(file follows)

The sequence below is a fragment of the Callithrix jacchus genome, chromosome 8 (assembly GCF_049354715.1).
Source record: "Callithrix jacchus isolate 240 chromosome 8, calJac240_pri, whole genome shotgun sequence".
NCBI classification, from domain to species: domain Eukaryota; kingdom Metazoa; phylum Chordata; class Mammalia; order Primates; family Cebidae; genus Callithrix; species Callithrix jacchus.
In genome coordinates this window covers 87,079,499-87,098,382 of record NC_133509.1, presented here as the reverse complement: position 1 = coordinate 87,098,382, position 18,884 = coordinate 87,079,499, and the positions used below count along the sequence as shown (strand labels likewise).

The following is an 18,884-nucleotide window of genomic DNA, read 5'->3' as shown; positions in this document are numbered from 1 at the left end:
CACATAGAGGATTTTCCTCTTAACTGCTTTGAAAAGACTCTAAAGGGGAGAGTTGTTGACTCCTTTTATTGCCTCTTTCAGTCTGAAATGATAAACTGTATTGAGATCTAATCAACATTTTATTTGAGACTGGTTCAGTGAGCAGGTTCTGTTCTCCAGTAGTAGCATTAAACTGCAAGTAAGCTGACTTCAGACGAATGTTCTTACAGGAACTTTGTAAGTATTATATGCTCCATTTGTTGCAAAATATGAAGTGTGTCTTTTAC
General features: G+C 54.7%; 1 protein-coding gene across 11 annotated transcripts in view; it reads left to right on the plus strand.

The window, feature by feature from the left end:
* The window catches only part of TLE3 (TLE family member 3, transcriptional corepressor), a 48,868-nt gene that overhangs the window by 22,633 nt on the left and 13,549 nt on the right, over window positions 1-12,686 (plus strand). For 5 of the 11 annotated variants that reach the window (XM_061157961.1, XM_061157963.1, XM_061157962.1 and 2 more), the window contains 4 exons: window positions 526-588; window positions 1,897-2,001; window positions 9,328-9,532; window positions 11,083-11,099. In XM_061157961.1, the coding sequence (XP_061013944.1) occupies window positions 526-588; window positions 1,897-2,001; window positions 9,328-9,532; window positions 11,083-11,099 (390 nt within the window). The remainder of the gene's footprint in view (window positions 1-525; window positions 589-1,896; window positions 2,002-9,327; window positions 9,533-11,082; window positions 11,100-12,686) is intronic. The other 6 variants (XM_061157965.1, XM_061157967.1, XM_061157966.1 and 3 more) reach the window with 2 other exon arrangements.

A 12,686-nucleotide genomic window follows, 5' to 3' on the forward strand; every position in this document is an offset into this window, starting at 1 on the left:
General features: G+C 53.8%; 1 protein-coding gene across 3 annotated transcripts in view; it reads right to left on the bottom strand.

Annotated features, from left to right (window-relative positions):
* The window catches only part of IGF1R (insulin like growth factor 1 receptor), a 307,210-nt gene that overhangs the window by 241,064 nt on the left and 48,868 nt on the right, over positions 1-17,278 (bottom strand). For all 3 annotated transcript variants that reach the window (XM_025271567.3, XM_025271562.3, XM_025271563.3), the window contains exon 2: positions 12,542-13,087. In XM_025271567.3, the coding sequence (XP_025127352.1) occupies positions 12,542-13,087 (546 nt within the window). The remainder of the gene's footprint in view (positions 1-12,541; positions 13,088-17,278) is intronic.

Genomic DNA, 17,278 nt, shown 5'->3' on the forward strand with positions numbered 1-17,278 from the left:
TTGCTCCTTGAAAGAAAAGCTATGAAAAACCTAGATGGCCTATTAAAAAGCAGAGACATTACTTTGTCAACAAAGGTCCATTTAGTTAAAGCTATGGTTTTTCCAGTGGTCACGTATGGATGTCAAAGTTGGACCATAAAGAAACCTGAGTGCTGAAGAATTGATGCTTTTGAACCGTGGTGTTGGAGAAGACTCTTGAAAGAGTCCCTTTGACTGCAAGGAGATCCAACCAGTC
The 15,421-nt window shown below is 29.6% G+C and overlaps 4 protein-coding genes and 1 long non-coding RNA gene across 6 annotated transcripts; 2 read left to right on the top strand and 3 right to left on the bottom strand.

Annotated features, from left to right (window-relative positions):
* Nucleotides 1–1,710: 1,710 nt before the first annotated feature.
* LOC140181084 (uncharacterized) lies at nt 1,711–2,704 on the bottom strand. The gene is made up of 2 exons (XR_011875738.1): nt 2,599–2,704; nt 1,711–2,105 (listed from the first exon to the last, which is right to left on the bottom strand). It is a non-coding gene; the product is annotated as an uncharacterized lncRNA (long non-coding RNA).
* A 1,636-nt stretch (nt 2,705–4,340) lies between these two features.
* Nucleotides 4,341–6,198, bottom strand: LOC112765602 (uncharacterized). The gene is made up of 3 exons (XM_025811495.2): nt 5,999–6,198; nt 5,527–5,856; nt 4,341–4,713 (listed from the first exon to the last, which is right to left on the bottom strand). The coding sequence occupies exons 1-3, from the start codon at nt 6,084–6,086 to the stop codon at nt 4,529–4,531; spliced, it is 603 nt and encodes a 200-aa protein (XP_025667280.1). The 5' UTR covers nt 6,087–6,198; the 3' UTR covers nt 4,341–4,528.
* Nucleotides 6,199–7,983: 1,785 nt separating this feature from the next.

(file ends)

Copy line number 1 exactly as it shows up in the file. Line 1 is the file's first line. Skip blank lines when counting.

The sequence below is a fragment of the Callithrix jacchus genome, chromosome 8 (assembly GCF_049354715.1).